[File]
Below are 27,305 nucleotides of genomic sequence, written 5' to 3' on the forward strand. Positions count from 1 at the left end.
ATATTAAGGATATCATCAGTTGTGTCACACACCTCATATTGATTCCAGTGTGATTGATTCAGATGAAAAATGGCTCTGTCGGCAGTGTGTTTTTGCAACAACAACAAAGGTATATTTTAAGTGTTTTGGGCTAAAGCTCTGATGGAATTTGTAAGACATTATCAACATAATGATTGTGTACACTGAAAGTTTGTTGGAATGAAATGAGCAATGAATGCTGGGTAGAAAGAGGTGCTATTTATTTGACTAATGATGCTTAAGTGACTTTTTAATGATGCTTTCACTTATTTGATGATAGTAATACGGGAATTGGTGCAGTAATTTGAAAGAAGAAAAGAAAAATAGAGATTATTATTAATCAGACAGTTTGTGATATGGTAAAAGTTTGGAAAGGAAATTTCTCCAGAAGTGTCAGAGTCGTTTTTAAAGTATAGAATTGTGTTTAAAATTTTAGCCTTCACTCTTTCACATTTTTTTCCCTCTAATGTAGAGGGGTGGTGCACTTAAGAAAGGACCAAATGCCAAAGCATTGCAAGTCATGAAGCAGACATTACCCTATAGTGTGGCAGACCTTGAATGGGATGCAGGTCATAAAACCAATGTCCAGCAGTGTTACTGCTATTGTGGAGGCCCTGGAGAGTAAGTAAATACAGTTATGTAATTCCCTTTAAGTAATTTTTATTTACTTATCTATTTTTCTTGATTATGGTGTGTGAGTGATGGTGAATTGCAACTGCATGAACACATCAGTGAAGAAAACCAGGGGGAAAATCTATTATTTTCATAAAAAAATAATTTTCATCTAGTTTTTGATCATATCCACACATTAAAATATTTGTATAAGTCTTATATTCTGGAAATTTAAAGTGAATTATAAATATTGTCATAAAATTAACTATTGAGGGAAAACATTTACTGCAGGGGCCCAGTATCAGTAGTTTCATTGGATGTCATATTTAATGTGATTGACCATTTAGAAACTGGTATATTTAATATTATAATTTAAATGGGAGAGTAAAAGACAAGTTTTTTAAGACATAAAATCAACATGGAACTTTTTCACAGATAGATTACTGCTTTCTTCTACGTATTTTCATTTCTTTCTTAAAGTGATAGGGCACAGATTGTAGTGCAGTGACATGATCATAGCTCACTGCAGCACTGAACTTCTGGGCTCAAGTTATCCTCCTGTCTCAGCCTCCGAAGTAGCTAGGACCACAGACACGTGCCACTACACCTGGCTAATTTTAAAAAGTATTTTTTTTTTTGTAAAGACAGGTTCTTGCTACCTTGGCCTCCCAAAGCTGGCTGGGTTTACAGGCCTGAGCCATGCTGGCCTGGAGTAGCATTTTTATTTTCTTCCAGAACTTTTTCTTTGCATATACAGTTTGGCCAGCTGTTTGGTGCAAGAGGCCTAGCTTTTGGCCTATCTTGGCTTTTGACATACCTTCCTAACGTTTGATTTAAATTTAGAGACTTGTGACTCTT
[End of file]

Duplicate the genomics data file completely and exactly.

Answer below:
Below are 27,305 nucleotides of genomic sequence, written 5' to 3' on the forward strand. Positions count from 1 at the left end.
ATATTAAGGATATCATCAGTTGTGTCACACACCTCATATTGATTCCAGTGTGATTGATTCAGATGAAAAATGGCTCTGTCGGCAGTGTGTTTTTGCAACAACAACAAAGGTATATTTTAAGTGTTTTGGGCTAAAGCTCTGATGGAATTTGTAAGACATTATCAACATAATGATTGTGTACACTGAAAGTTTGTTGGAATGAAATGAGCAATGAATGCTGGGTAGAAAGAGGTGCTATTTATTTGACTAATGATGCTTAAGTGACTTTTTAATGATGCTTTCACTTATTTGATGATAGTAATACGGGAATTGGTGCAGTAATTTGAAAGAAGAAAAGAAAAATAGAGATTATTATTAATCAGACAGTTTGTGATATGGTAAAAGTTTGGAAAGGAAATTTCTCCAGAAGTGTCAGAGTCGTTTTTAAAGTATAGAATTGTGTTTAAAATTTTAGCCTTCACTCTTTCACATTTTTTTCCCTCTAATGTAGAGGGGTGGTGCACTTAAGAAAGGACCAAATGCCAAAGCATTGCAAGTCATGAAGCAGACATTACCCTATAGTGTGGCAGACCTTGAATGGGATGCAGGTCATAAAACCAATGTCCAGCAGTGTTACTGCTATTGTGGAGGCCCTGGAGAGTAAGTAAATACAGTTATGTAATTCCCTTTAAGTAATTTTTATTTACTTATCTATTTTTCTTGATTATGGTGTGTGAGTGATGGTGAATTGCAACTGCATGAACACATCAGTGAAGAAAACCAGGGGGAAAATCTATTATTTTCATAAAAAAATAATTTTCATCTAGTTTTTGATCATATCCACACATTAAAATATTTGTATAAGTCTTATATTCTGGAAATTTAAAGTGAATTATAAATATTGTCATAAAATTAACTATTGAGGGAAAACATTTACTGCAGGGGCCCAGTATCAGTAGTTTCATTGGATGTCATATTTAATGTGATTGACCATTTAGAAACTGGTATATTTAATATTATAATTTAAATGGGAGAGTAAAAGACAAGTTTTTTAAGACATAAAATCAACATGGAACTTTTTCACAGATAGATTACTGCTTTCTTCTACGTATTTTCATTTCTTTCTTAAAGTGATAGGGCACAGATTGTAGTGCAGTGACATGATCATAGCTCACTGCAGCACTGAACTTCTGGGCTCAAGTTATCCTCCTGTCTCAGCCTCCGAAGTAGCTAGGACCACAGACACGTGCCACTACACCTGGCTAATTTTAAAAAGTATTTTTTTTTTTGTAAAGACAGGTTCTTGCTACCTTGGCCTCCCAAAGCTGGCTGGGTTTACAGGCCTGAGCCATGCTGGCCTGGAGTAGCATTTTTATTTTCTTCCAGAACTTTTTCTTTGCATATACAGTTTGGCCAGCTGTTTGGTGCAAGAGGCCTAGCTTTTGGCCTATCTTGGCTTTTGACATACCTTCCTAACGTTTGATTTAAATTTAGAGACTTGTGACTCTT